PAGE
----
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Nation’s Kinetic Parade Craze Hits Key West with Third Annual Papio Kinetic Sculpture and Art Bike Parade Set for May 5

Key West has long been known for its kinetic energy, but on Saturday, May 5 at 5:00pm, it’s about to become quite literal when the Third Annual Papio Kinetic Sculpture and Art Bike Parade rolls through downtown Key West with its cavalcade of art-inspired, human-powered, mobile sculptures, and art bikes, ending at the waterfront amphitheater for “Cinco de Papio Family-Friendly Party,” a three-hour festival of food, games, libations, and live music fun. The Parade and festival celebrate creativity and innovation while honoring Stanley Papio, a Florida Keys’ pioneering folk artist whose recycled metal sculptures teem with a clever sense of satire, tenacity, and innovation— key ingredients in kinetic parades across the country.

The first Kinetic Sculpture Race rolled down the road in 1969 in Ferndale, California, and later grew to include national cutting-edge race events in Humbolt, Philadelphia, Baltimore, and Port Townshend. Since then, many communities have joined the kinetic craze, offering their own variation of these floats-with-moving-parts-parades. Kinetic-inspired dream machine creators spend months designing and building their sculptures, then must complete a course over terrain that varies from muddy roads to swift-flowing rivers.

Key West Art & Historical Society, steward to the island’s cultural heritage, took the region’s laid-back attitude and rebel ingenuity into account when kicking off its own Parade in May 2016, eliminating the “race” component from the mix but adding the element of “art bikes” for the town known for its pedaling revelers.  Arising from a long-percolating idea of former KWAHS staff member Gerri Sidoti, which won the support of a prestigious Knight Arts Challenge grant—which rewards the best and most innovative ideas in the arts—and the additional support of the Helmerich Trust, the Community Foundation of the Florida Keys, and the Monroe County Tourist Development Council, the Papio Kinetic Sculpture and Art Bike Parade was set in motion.

“As the parade enters its third year, we are excited to see this event grow both in support and participation! We are thrilled to join the ranks of kinetic events around the country in providing engaging, community-focused offerings that merge art, science, history and fun,” says Society Executive Director Michael Gieda.

In the past Papio Parade’s, spectators have been treated to the sight of astonishingly imaginative, totally human-powered works of art traversing the length of historic Duval Street, including a supersized narwhal that winked at spectators, a pelican whose widespread wings flapped as it towed “parasailing” minnows, a 15-foot-long silver “time machine” made of moving gears and cogs with a futuristically-costumed human pilot, an eagle ray powered by three bicycling men dressed as remoras, and a “ship” with waves, straight out of “Where The Wild Things Are.”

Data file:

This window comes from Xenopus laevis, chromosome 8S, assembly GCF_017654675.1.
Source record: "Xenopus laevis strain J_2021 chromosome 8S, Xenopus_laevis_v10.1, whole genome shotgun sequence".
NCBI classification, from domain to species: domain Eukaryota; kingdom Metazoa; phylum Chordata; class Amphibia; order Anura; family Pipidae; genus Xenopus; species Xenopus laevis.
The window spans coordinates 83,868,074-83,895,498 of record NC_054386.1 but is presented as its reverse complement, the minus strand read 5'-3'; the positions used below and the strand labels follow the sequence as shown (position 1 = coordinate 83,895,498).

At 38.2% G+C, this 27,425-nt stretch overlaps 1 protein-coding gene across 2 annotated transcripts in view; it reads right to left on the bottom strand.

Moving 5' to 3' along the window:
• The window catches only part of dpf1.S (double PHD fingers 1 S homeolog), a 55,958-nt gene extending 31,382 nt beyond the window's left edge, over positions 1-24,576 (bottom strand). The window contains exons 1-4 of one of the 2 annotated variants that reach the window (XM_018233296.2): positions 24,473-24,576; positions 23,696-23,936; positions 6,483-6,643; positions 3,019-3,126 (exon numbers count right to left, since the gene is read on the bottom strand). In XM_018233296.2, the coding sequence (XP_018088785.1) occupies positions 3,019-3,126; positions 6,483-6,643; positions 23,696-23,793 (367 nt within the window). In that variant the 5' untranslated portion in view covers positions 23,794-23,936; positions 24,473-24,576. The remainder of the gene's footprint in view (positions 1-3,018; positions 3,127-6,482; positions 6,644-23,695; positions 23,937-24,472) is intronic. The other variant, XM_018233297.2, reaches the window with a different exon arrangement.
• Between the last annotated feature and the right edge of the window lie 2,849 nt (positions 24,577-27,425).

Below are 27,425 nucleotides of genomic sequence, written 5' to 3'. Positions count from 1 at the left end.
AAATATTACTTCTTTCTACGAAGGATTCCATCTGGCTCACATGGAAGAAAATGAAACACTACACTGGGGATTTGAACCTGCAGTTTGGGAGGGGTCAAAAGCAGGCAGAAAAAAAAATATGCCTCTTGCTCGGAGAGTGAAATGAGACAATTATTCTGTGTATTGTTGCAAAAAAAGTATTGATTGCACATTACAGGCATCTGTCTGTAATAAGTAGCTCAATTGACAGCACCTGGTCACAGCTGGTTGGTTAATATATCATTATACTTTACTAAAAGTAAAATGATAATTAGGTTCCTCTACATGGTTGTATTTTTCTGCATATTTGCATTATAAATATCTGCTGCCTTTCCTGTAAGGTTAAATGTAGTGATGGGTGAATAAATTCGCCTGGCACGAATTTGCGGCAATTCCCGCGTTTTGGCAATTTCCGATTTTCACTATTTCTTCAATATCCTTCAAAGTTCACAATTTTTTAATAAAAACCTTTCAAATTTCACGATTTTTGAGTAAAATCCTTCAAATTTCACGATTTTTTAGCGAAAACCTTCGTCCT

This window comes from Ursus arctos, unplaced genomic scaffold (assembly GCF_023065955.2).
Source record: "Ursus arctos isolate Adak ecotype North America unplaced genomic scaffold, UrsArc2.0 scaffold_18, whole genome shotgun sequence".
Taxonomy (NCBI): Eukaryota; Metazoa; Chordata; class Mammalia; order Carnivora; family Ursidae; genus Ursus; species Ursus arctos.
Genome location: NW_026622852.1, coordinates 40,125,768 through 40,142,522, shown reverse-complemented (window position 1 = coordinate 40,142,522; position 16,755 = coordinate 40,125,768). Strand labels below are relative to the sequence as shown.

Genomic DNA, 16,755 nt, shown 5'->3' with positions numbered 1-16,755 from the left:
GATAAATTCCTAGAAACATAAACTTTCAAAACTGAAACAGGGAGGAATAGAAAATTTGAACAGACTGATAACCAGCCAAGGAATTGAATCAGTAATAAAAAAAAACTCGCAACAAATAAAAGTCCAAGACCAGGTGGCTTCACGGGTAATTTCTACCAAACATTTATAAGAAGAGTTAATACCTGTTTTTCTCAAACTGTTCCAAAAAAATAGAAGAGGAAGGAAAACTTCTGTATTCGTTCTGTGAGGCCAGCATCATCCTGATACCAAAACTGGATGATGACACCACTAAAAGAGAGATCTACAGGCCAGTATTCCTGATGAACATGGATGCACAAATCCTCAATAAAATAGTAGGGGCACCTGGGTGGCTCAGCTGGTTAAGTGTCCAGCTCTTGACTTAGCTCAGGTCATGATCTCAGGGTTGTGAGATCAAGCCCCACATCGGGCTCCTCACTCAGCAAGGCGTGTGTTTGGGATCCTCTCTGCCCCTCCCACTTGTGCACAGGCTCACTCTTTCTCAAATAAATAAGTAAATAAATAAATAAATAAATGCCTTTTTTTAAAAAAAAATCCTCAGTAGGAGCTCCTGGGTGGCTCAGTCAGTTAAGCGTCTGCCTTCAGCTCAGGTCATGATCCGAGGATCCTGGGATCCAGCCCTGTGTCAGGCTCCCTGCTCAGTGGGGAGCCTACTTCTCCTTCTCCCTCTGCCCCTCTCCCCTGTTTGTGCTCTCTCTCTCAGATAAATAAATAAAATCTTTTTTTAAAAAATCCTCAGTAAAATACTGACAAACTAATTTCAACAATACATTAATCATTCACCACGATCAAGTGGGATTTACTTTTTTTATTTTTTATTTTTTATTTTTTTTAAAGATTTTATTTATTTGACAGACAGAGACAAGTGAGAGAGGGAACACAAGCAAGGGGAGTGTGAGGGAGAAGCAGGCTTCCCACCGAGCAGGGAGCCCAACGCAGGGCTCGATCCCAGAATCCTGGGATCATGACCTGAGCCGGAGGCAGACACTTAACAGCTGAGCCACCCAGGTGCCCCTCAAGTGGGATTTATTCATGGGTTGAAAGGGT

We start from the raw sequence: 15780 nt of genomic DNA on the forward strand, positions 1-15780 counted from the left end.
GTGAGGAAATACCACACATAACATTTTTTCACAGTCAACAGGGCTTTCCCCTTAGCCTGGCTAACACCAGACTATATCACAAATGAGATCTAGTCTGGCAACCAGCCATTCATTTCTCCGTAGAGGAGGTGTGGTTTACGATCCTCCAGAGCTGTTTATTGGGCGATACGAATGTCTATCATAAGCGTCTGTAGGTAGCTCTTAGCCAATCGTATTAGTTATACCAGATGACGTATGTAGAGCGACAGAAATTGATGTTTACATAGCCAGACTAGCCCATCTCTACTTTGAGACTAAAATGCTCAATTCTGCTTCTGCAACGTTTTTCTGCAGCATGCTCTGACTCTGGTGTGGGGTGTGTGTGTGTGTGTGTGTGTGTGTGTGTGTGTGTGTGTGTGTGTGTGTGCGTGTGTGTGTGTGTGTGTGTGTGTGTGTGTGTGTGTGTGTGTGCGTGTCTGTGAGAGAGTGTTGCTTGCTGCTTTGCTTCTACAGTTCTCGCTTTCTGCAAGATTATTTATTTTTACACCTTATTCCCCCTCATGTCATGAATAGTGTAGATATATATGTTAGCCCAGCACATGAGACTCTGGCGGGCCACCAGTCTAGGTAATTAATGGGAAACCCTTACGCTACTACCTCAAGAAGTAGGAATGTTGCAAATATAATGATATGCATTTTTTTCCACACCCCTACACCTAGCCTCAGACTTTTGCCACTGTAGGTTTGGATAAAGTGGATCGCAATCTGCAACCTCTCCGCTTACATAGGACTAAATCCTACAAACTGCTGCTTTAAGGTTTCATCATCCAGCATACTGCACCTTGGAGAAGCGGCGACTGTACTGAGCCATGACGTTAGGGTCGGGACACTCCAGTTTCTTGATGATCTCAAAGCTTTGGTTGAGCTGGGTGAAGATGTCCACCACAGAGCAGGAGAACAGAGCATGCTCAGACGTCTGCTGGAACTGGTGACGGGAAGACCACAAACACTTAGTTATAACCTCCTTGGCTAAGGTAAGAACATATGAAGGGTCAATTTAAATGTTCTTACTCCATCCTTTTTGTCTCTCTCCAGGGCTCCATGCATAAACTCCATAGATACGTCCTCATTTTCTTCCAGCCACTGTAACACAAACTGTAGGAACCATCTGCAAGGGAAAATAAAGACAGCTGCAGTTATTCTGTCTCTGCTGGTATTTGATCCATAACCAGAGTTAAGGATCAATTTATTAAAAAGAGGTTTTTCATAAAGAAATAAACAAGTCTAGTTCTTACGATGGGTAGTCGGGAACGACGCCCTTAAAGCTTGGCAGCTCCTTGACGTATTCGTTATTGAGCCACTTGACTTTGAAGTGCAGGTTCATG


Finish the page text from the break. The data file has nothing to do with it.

With the 2018 creations being built by several “Papio Ambassadors” artist teams selected and sponsored from winning application proposals, and several school registrants supported by scholarships and led by “Kinetic Coaches” Suzanne Brown and Steve Linden, this year’s Parade promises to offer another astounding visual feast for the senses.  Parade-goers can expect spectacular kinetic sculpture floats and art bikes from Papio Ambassador teams Dee Dee Green, Ryan Stachurski, Chilly Willy, Marley Claridge, John “Johnny O” Ortiz, Austin Daly, Zac Lower, Chuck Butler, Yvonne Jefferson, Leia Bryan, Robert Clockars, and canines Nouba and Henry; Cody White, Ryan Saca, and Alex Holst; Jeremy Hackworth; Melissa McDaniel and Neal Ruchman; Suzanne Brown; David Hutchinson; Virginia Wark; Cayman Smith-Martin; and David “DJ” Johnson.

Accompanying Papio weekend events include: Friday’s May 4, 6:00pm to 7:00pm presentation by artist/inventor Steve King titled “The Art of Parade Sculptures” at the Custom House Museum, followed by a porch party with a wine and beer cash bar; Saturday’s “Cinco de Papio Family-Friendly Party,” a post-parade festival at Key West Amphitheatre featuring the awards ceremony, food trucks, libations, a kid’s zone, DJs, and the internationally acclaimed “acous-tronic” band Poi Dog Pondering; and Sunday’s free museum entry to Fort East Martello from 11:30pm to 4:30pm, spotlighting the Stanley Papio exhibit.

Show up for the May 5 Parade at the Custom House or south of Southard on Duval Street, or get your ticket and a lawn chair and head over to the Key West Amphitheater to enjoy the festival and watch the floats and art bikes roll in. Or register your own kinetic sculpture float or art bike now to add to the kinetic frenzy of fun and a “free”-wheeling good time at the post-parade festival.

For registration information, event schedule, entry guidelines, festival tickets, and sponsorship information, visit The Papio Kinetic Sculpture and Art Bike Parade is sponsored in part by the Department of State, Division of Cultural Affairs, the Florida Council of the Arts and Culture, and the State of Florida. Additional “Papio’s Pals” support provided by the Monroe County Tourist Development Council, Historic Tours of America, Margaritaville Key West Resort & Marina, Jimmy Lane Realty, Premier Painting, Keys Insulation, Keys Camping Gear, and Blue on White.  Your Museums.  Your Community.  It takes an Island.


A three-wheeled bike cleverly disguised as a lionfish is peddled past the judge’s stand at last year’s Papio Kinetic Sculpture and Art Bike Parade. This year’s extravaganza of imagination is set for Saturday, May 5. Sign up to enter your own art bike or kinetic sculpture float at